Yes and having a government agent take a nude photograph of you using harmful radiation, then when he doesn’t like what he sees forcibly groping you, with the threat of being arrested and imprisoned if you don’t comply is comparable to being beat in a video game as well right?

                      Sorry if you had your feelings hurt by my word choice . Possibly sexual assault scanner would have been more accurate and more PC

                    • Costner says:

                      I totally understand where you are coming from, but honestly it is just a word, and the context of the term is what gives it power. A woman who was raped may not like the term because of what it means to her, but in the context of someone paying too much for cable I don’t think it is the same concept.

                      It is sort of like an experience I had once when people were quoting movie lines and someone made the obligatory “It’s not a tumor…” line without knowing one of the people in that group was a cancer survivor who had dealt with a life threatening tumor. To most of us, the word tumor isn’t emotional, but to her… it surely was.

                      So again I understand what you are saying – and nobody can compare a legitimate rape to anything else, but at the same time let’s not get to worked up about the political correctness of the term beecause again… the word only has the power we attribute to it. Words have many meanings and that one has (for good or bad) been stripped of it’s original usage to where it is much more common.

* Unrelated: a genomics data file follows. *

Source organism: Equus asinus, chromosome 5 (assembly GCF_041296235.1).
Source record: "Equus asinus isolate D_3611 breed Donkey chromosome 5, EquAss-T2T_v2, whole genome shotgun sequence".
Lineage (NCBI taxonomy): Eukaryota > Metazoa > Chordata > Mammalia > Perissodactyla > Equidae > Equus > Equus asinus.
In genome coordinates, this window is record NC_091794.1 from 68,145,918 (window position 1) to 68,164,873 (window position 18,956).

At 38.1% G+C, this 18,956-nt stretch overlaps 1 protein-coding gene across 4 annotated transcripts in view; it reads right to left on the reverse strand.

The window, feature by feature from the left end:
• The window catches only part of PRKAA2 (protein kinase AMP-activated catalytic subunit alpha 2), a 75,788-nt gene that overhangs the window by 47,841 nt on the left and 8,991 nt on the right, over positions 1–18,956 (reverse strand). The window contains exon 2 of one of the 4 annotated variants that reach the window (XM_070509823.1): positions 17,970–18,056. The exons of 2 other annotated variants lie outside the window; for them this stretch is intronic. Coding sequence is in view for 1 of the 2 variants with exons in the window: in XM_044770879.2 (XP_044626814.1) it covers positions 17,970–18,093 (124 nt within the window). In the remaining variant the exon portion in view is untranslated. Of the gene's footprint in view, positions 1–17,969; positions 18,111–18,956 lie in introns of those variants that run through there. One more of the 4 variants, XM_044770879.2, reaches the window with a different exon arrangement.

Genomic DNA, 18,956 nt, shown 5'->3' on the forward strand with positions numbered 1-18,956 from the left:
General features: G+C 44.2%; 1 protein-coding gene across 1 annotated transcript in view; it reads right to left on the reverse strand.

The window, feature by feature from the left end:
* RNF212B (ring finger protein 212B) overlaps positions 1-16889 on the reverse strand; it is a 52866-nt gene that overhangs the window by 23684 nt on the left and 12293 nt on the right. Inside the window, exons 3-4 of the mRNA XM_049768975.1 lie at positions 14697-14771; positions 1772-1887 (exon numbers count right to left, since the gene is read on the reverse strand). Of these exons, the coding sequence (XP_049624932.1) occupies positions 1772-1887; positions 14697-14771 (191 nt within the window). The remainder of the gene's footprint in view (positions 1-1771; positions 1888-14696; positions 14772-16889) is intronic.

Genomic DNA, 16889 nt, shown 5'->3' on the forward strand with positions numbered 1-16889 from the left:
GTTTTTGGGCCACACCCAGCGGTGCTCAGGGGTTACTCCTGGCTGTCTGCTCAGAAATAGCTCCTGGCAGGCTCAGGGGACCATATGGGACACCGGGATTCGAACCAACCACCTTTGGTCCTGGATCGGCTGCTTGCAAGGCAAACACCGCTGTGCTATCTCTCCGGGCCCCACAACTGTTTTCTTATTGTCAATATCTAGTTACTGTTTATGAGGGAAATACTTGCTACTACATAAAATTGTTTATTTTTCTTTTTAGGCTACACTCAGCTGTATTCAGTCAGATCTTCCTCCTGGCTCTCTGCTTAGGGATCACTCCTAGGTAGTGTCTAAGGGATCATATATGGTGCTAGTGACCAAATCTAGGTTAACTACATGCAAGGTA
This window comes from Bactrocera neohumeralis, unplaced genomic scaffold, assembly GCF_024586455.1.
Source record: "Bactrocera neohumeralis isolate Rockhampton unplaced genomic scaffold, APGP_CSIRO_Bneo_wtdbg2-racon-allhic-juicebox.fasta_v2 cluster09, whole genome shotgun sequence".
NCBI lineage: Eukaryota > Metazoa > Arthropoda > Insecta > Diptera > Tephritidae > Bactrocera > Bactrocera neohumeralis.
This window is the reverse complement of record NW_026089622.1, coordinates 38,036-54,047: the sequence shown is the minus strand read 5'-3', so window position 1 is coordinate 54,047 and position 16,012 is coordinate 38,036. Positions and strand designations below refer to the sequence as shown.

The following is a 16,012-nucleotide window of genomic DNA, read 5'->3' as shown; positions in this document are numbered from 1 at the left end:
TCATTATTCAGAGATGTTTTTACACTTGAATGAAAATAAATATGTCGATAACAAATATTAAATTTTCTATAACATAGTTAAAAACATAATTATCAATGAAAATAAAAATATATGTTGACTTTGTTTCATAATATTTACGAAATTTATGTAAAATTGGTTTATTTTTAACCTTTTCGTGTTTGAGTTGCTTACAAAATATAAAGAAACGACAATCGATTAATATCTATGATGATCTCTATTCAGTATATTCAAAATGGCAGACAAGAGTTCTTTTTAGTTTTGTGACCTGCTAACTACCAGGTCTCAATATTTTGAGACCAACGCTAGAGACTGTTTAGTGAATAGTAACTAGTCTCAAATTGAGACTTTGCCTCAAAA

Sort of like when someone calls someone else a “retard” or says “thats retarded”. Those associated with the developmentally disabled would be offended, but since they now classify their groups as “mentally challenged” etc, should they really get upset that someone is using the term in another context?

                      Keep in mind the words “moron”, “idiot”, and “imbecile” were all legitimate medical terms used to describe varying levels of cognitive ability, but now days they are just insults.

                    • Sad Sam says:

                      It may not be rape but as someone who gets groped each time I fly I find the patdowns to be akin to a sexual assault. I’ve had some very aggressive groping of my crotch (until I figured out that if I wear an above the knee skirt they will not feel me up above the hem of the skrit) and breasts by some very unpleasant people and it was against my will.

                • athensguy says:

                  My version has the machine allowing the perpetrator to decide whether to proceed to physical violation.

          • AEN says:

            All passengers at Reagan National go thru body scanners.

          • Doubting thomas says:

            Re reading the summary it also makes clear that he didn’t refuse the scanner, he refused the pat down. I highly doubt that any US Congressman gets asked to submit themselves to a pat-down on a regular basis. If they were the TSA would have been shut down long ago.

        • Nigerian prince looking for business partner says:

          Anything is possible. Even Ted Kennedy was on the TSA no-fly list for a long time before it was resolved.

    • Marlin says: